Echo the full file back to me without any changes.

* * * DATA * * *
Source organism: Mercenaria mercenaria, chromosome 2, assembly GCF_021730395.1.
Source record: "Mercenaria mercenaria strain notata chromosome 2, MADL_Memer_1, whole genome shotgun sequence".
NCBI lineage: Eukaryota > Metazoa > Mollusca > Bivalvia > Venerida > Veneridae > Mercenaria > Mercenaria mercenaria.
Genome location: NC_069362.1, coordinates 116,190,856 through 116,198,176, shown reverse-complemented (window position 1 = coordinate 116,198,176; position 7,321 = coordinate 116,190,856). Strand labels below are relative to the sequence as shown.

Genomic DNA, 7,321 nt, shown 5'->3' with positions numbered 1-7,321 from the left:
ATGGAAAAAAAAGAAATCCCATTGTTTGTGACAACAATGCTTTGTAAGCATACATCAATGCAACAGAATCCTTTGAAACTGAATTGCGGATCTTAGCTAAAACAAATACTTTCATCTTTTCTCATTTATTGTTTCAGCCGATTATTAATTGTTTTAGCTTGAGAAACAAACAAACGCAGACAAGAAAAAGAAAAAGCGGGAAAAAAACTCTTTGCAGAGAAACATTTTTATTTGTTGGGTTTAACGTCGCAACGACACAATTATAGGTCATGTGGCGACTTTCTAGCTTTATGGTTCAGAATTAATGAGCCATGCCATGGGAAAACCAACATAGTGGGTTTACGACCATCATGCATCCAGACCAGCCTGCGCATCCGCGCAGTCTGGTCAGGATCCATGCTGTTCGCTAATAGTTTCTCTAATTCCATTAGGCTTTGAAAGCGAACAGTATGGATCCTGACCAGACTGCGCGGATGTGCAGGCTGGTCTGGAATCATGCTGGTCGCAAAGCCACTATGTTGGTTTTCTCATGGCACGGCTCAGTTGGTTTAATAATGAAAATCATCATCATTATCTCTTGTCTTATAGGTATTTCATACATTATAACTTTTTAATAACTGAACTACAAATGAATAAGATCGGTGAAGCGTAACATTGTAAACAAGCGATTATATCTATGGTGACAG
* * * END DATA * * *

Source organism: Mercenaria mercenaria, chromosome 2, assembly GCF_021730395.1.
Source record: "Mercenaria mercenaria strain notata chromosome 2, MADL_Memer_1, whole genome shotgun sequence".
NCBI lineage: Eukaryota > Metazoa > Mollusca > Bivalvia > Venerida > Veneridae > Mercenaria > Mercenaria mercenaria.
Genome location: NC_069362.1, coordinates 116,190,856 through 116,198,176, shown reverse-complemented (window position 1 = coordinate 116,198,176; position 7,321 = coordinate 116,190,856). Strand labels below are relative to the sequence as shown.

Genomic DNA, 7,321 nt, shown 5'->3' with positions numbered 1-7,321 from the left:
ATGGAAAAAAAAGAAATCCCATTGTTTGTGACAACAATGCTTTGTAAGCATACATCAATGCAACAGAATCCTTTGAAACTGAATTGCGGATCTTAGCTAAAACAAATACTTTCATCTTTTCTCATTTATTGTTTCAGCCGATTATTAATTGTTTTAGCTTGAGAAACAAACAAACGCAGACAAGAAAAAGAAAAAGCGGGAAAAAAACTCTTTGCAGAGAAACATTTTTATTTGTTGGGTTTAACGTCGCAACGACACAATTATAGGTCATGTGGCGACTTTCTAGCTTTATGGTTCAGAATTAATGAGCCATGCCATGGGAAAACCAACATAGTGGGTTTACGACCATCATGCATCCAGACCAGCCTGCGCATCCGCGCAGTCTGGTCAGGATCCATGCTGTTCGCTAATAGTTTCTCTAATTCCATTAGGCTTTGAAAGCGAACAGTATGGATCCTGACCAGACTGCGCGGATGTGCAGGCTGGTCTGGAATCATGCTGGTCGCAAAGCCACTATGTTGGTTTTCTCATGGCACGGCTCAGTTGGTTTAATAATGAAAATCATCATCATTATCTCTTGTCTTATAGGTATTTCATACATTATAACTTTTTAATAACTGAACTACAAATGAATAAGATCGGTGAAGCGTAACATTGTAAACAAGCGATTATATCTATGGTGACAG